Quarter hours are thankfully expressed just like they are in English and are read to the nearest whole hour. 

For example, 6:15, “kwart over 6” would be quarter past six, and 6:45, “kwart voor zeven” would be quarter to seven.

Time And Dates In Dutch Talking About Time

Talking About Time In Dutch

Asking And Answering Questions In Dutch

What time is it?Hoe laat is het?
It is ___.Het is ___.
… eight o’clock.… acht uur
… half past eight.… half negen
… quarter past eight…. kwart over acht
… quarter to eight…. kwart voor acht
“Are you available on that day?”Ben je op die dag beschikbaar?
“Is this date OK with you?”Is dit een goede datum voor je?
“When is the best time that suits you?”Welke tijd komt het beste bij je uit?
“What are you doing this weekend?”Wat ga je dit weekend doen?
“Can we reschedule this?”Kunnen we dit opnieuw plannen?
“I am free tomorrow.”Ik ben morgen vrij
“This week I am busy.”Dit weekend heb ik het druk
“I am planning to stay at home.”Ik ben van plan om thuis te blijven

Adverbs Of Time In Dutch

last monthafgelopen maand
last weekafgelopen week
next weekvolgende week
next yearvolgend jaar

Other Important Vocabulary Of Time And Dates In Dutch To Know


That’s All For Time And Dates In Dutch!

That doesn’t mean you stop learning, though! Knowing the date and time vocabulary is essential. But imagine how much more you can communicate and understand your time in the Netherlands if you knew even a little more Dutch?!

That’s where Ling comes in. Our friendly monkey – Ling – will guide you through learning a new language; 60 of them if you wish! It’s always best to focus on one language at a time, and why not Dutch? You’ve already started. Learn to read, write, speak and pronounce new languages with Ling by downloading it on the App Store or Play Store. We’ll have you fluent in only 10 – 15 minutes a day.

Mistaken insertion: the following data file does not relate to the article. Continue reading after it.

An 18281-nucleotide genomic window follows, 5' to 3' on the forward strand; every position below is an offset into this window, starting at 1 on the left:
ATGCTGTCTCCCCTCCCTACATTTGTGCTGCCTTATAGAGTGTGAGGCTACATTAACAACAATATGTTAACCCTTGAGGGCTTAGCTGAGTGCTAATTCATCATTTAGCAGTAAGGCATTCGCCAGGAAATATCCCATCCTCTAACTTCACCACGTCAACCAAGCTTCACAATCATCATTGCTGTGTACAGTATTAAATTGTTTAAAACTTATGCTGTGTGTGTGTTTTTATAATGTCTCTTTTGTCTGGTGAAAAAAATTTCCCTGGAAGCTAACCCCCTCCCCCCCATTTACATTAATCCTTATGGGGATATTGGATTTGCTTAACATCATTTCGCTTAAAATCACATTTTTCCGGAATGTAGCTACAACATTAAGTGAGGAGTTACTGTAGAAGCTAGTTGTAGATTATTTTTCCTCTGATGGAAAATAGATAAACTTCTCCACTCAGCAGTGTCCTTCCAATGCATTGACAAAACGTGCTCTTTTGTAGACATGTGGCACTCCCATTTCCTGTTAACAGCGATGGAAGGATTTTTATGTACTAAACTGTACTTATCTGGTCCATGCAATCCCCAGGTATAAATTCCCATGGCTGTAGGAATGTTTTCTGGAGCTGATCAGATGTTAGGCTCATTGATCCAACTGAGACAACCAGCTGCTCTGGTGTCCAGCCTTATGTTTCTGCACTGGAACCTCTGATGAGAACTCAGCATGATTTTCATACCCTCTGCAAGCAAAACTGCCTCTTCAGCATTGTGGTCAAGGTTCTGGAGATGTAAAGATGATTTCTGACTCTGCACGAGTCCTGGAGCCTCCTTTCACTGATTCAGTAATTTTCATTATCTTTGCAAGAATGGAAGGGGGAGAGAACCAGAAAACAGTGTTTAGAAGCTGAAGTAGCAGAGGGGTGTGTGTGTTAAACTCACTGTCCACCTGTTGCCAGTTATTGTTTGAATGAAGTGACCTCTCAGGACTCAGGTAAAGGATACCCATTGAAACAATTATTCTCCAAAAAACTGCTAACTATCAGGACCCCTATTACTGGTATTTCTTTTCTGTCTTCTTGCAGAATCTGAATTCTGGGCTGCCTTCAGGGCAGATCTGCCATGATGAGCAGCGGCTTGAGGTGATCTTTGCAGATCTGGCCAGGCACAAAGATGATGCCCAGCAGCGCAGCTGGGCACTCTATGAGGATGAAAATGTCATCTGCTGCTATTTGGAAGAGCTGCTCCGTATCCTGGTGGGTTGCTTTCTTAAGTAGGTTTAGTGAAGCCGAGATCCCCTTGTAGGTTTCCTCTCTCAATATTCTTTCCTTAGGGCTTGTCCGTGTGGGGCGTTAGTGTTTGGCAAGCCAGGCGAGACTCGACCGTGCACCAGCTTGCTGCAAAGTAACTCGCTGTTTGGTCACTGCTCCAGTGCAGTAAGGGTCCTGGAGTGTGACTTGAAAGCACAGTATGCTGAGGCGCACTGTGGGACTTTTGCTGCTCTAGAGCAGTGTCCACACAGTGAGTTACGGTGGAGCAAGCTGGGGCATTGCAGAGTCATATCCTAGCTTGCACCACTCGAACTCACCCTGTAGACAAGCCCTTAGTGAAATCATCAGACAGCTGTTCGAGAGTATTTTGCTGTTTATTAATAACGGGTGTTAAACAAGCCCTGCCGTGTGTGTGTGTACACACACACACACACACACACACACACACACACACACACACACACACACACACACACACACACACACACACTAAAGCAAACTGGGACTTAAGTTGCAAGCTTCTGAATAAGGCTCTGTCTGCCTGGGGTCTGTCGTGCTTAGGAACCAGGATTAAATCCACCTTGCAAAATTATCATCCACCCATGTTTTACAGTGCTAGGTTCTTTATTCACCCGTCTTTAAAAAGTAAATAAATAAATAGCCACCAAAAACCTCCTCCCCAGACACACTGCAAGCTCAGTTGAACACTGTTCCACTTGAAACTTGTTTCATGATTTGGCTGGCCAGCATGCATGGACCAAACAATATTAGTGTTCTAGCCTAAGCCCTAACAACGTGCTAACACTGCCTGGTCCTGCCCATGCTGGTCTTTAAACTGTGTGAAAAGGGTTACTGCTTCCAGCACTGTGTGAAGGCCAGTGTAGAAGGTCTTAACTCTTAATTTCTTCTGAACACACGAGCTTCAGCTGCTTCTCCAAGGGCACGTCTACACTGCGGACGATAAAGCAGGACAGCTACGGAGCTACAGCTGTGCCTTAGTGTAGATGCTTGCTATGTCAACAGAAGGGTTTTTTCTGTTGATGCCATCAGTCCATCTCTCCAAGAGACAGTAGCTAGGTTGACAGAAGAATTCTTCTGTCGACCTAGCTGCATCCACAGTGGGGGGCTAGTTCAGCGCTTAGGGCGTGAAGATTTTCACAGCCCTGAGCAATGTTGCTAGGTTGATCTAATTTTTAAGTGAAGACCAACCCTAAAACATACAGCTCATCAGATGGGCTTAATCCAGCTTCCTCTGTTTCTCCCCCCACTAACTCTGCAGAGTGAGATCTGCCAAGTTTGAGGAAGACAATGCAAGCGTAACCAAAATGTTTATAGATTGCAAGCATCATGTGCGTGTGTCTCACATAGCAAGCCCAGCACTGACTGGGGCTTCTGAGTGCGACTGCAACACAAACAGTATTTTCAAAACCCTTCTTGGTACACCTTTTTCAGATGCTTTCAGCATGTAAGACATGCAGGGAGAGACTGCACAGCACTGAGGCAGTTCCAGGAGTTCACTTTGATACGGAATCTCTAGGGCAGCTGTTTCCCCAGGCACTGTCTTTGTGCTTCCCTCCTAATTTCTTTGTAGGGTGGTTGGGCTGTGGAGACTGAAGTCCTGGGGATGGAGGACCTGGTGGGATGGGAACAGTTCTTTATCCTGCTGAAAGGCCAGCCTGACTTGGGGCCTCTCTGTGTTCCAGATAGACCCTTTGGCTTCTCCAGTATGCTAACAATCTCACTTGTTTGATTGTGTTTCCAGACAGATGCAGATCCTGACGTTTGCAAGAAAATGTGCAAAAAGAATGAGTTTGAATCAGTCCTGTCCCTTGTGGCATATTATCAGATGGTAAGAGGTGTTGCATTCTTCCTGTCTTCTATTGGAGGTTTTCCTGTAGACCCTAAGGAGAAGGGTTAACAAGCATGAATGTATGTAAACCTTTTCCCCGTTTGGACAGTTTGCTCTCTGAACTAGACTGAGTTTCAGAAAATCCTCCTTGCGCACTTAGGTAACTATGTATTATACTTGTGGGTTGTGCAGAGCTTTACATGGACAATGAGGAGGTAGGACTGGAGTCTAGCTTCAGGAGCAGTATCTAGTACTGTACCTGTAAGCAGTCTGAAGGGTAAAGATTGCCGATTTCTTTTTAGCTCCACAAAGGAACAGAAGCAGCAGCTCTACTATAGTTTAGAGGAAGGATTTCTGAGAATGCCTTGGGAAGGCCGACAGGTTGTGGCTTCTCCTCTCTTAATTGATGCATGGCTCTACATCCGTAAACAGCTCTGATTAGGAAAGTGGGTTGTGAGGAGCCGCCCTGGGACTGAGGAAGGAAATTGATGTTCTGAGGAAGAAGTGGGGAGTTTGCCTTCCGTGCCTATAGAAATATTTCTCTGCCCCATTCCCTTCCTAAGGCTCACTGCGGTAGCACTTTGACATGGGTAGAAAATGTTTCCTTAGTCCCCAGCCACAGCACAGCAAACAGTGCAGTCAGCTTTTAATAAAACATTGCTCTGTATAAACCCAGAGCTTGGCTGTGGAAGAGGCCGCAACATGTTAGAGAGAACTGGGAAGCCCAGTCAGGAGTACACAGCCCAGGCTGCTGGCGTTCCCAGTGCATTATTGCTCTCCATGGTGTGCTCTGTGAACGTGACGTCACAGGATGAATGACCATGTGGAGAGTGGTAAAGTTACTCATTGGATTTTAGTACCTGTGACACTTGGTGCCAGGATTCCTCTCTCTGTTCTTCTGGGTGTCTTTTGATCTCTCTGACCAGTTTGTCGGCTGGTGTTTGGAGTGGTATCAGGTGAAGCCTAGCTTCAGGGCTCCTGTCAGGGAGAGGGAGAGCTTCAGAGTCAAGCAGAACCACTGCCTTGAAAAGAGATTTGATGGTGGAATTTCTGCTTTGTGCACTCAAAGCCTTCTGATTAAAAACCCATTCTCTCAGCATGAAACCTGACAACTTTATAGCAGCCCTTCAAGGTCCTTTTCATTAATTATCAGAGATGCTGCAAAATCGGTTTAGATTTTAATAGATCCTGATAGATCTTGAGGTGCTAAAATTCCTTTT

Another excellent and efficient resource to start learning Dutch is the online course by Ramon Janssen, built to give beginners an easier learning experience. You get to learn the basics at your own pace until you are ready to advance and continue growing your speaking, listening, and reading skills! Are you ready? Try out the free Dutch course today! 

learn dutch courses
Share this post

Leave a Reply

Your email address will not be published. Required fields are marked *

The reCAPTCHA verification period has expired. Please reload the page.

What makes learning with Ling special

Interactive exercises

Improve your pronunciation by starting a conversation with our app’s interactive chatbot

Engaging activities

Practice your skills with mini-games and track your progress with fun quizzes

Mix of languages

Choose from over 60 languages, both big and small, and listen to audio from native speakers

Proven results

Backed by linguistic research, our learning methods can help you achieve fluency in record time